If the Nuggets don't pick up Chauncey Billups' $14.2 million option next summer, (assuming, of course there isn't a lockout), the Nuggets essentially become the Bulls JV team, minus Rose and Carlos Boozer. Now, is it worth it for them to go that route or try to find a better deal with a team that has even younger, less expensive pieces, like the Clippers for example? That's something that new Denver GM Masai Ujiri must figure out.
In the meantime, Forman and Paxson have to go through the same kind of thought process: Is it worth it to trade Noah, Deng and Gibson for Anthony?
The guess here is that the ultimate conclusion will be no.
The Bulls would gladly deal Deng, Gibson, Johnson cash and picks to the Nuggets for Carmelo. If they can convince Ujiri that's the best offer he can get then GarPax instantly vaults up to second place in the executive of the year voting behind Pat Riley and the Bulls will truly be able to go toe to toe with the Lakers, Heat, Magic and Celtics for a title for years to come. But if Forman and Paxson give up Noah, Deng and Gibson for Anthony how much closer to a title are they really?
Who plays center for the Bulls? An unproven rookie in Omer Asik or a grizzled veteran like Kurt Thomas? How do they line up with a Lakers frontline which includes Pau Gasol, Andrew Bynum and Lamar Odom? Who is going to deal with Dwight Howard in a seven-game series? A starting lineup that included Rose, Anthony and Boozer would be very good but how much better, if at all, would it be than a Rose, Noah, Deng, Boozer lineup with Gibson coming off the bench?
Are the Bulls any closer to a title with Anthony if they have to give up Noah in the process?
That's the question that is spinning around the heads of Forman and Paxson right now and that's why, in the end, I don't think you'll see the Bulls and Nuggets make a deal unless Denver gets desperate at the last minute and accepts some kind of proposal which includes Deng, Gibson and a potpourri of other things that Bulls wouldn't mind unloading.
LAS VEGAS -- The Duck got paid.
That's the initial thought I had when I first heard that Brad Miller had agreed to a three-year deal with Rockets for $15 million.
I was shocked that the Rockets were willing to give the 34-year-old veteran so much money, but more power to he and his agent Mark Bartelstein for pulling off the coup.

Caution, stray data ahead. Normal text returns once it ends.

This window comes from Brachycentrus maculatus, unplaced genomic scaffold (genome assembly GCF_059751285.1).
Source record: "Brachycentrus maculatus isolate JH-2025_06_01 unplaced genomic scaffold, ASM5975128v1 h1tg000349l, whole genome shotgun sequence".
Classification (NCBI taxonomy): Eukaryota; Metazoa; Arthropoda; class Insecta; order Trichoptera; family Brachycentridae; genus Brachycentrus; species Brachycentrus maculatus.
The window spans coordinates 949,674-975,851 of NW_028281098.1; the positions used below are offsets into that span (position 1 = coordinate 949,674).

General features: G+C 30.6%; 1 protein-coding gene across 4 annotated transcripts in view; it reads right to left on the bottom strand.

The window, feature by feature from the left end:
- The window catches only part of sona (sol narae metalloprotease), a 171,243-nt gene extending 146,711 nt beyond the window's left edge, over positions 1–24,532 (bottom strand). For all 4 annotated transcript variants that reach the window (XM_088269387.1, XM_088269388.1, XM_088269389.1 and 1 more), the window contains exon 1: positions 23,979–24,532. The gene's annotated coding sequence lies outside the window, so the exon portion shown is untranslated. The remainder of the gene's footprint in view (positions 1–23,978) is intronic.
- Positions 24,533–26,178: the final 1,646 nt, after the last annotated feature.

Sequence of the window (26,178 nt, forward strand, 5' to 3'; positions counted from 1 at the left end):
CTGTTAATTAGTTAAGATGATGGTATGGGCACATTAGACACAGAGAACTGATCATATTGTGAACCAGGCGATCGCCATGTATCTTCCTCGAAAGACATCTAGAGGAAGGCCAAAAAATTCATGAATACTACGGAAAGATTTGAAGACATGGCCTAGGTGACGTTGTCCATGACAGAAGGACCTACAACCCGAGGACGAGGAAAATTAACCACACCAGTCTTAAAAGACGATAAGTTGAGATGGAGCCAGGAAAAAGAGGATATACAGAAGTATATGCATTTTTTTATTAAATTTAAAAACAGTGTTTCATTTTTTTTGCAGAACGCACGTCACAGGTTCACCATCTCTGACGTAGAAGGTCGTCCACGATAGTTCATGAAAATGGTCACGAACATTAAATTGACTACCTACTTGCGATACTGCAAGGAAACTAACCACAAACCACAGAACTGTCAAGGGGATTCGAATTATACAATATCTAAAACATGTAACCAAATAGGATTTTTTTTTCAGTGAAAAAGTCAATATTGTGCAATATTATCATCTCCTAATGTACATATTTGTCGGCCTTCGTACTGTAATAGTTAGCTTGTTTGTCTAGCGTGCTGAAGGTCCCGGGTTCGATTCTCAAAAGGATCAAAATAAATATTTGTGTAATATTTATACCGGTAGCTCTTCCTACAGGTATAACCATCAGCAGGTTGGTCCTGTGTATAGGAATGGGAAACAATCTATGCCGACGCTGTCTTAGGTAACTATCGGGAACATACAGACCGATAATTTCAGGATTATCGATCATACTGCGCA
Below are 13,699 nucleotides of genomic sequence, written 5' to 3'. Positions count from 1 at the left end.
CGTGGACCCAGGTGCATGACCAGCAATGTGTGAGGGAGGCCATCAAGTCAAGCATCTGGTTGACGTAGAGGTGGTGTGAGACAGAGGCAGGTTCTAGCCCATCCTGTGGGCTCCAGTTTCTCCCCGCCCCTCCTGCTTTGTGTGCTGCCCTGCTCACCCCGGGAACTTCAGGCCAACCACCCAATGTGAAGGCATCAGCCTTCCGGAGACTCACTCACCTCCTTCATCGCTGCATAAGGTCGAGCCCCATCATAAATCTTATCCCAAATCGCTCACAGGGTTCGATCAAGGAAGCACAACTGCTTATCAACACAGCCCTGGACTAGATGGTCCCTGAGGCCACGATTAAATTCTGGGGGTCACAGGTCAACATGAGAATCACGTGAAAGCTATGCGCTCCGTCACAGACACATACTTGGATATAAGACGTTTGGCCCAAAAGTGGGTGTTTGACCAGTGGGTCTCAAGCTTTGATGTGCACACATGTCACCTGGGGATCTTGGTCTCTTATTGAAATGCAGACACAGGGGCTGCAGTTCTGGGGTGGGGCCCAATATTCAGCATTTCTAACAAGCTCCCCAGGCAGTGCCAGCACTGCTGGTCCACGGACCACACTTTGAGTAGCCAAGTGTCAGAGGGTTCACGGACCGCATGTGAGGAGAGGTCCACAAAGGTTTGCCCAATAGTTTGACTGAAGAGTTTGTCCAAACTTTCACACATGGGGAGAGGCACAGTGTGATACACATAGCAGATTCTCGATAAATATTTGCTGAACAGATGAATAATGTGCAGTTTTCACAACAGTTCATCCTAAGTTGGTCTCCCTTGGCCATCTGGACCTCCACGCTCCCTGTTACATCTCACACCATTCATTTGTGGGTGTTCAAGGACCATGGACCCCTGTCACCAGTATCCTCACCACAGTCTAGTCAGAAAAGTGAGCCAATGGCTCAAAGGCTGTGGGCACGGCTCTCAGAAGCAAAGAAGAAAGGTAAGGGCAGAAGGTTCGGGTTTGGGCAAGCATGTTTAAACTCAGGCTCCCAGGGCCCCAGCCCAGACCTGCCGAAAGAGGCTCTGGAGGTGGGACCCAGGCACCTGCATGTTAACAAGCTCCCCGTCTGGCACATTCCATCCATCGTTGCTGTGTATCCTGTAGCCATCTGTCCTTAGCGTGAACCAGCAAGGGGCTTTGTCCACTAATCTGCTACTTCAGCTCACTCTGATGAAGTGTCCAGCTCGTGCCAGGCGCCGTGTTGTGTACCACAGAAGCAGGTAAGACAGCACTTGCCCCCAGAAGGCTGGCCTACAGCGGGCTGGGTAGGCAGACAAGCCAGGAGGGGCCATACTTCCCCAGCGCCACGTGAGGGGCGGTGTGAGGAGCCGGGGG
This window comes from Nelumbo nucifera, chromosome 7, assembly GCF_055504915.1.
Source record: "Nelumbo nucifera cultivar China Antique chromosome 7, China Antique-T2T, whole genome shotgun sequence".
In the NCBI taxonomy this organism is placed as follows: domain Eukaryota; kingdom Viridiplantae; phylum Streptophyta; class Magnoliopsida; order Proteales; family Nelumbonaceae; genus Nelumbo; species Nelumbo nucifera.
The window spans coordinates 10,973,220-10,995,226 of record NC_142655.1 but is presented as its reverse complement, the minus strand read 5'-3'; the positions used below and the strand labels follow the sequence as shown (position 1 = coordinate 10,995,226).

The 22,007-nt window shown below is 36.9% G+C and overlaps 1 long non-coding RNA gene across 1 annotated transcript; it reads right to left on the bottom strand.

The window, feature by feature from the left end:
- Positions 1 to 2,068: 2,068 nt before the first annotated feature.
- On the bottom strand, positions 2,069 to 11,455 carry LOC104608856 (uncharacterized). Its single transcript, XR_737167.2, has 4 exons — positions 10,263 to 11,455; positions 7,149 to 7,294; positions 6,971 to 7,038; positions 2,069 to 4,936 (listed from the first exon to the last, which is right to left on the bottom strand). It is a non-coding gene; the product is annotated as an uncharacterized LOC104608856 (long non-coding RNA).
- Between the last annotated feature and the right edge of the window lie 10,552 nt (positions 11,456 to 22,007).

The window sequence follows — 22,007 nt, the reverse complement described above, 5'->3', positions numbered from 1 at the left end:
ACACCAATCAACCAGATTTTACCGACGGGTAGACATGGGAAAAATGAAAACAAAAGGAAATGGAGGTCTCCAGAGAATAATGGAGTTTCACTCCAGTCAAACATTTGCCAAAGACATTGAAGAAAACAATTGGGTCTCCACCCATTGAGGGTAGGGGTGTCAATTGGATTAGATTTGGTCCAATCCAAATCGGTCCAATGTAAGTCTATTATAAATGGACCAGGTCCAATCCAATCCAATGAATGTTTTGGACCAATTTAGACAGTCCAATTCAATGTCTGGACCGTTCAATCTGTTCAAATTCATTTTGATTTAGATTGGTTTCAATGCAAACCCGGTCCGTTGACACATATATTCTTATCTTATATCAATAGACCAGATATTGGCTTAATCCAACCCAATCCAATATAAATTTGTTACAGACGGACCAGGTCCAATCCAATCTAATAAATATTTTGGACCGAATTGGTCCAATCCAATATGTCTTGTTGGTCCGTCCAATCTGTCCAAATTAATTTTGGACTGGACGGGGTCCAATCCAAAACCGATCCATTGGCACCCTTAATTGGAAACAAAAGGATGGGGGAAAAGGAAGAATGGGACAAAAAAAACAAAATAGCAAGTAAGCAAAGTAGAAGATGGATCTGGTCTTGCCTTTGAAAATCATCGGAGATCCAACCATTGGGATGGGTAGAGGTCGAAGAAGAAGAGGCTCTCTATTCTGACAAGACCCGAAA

Sure, the third year isn't guaranteed, and there is a solid chance there will be a lockout after next season, but Miller got a bigger deal than most people expected. Certainly, a bigger deal than the Bulls were willing to offer.
The Bulls are going to miss Brad Miller. But I can't fault Gar Forman at all for not trying to match the Rockets offer. Miller played well at times during the season, giving the Bulls a boost off the bench, especially when Joakim Noah went down during the middle of the year because of plantar fasciitis. He was also a respected locker room presence, as evidenced by "The Duck" moniker he was given by his teammates, and was someone Noah trusted and leaned on through good times and bad.
Noah admitted as much in a text message to ESPNChicago.com on Saturday.
"I learned a lot from Brad," he said. "It's going to be very different with him not around. He's a real professional. I wish him nothing but the best. We're going to miss the bash brothers."
Noah and the rest of his old teammates will absolutely miss him, but Miller was not worth a three-year $15 million deal especially for a Bulls team that still has key portions of its roster to fill out.
Miller was awful at the beginning of last season and while he definitely got better as time wore on, you could tell that his body was having a hard time bouncing back from the day-to-day NBA grind. There was never a question about effort with Miller, he gave everything he had when he was on the floor, but I still can't believe a team would invest in him for that much longer. Time is not on his side.
In the meantime, the Bulls need to lock up one more big man and a backup point guard in the next week or two to round out their roster.
It's anyone's guess who will fill out those two roles. The Bulls may decide to go after a veteran such as Jose Calderon or Rudy Fernandez or another big man like Theo Ratliff or Kurt Thomas. They need someone to fill Miller shoes, but they shouldn't have to break the rest of their bank to do so.
Not exactly a summer dream: The Bulls summer league team wasn't expected to be very good, especially considering they only had one guy on the team in James Johnson who has a guaranteed contract. After watching them play on Saturday it's safe to say they lived up to their billing. They lost to a Kings team that looked disinterested throughout but that's beside the point.
The biggest issue for the new Bulls coaching staff is that Johnson still looks lost on the floor. He was just 2-for-14 from the field and couldn't seem to get anything going. You have to give him credit for getting in better shape -- he has dropped over 20 pounds -- but he still can't seem to put everything together. If he continues to play like he has been this week there is little chance he will crack the rotation much this season.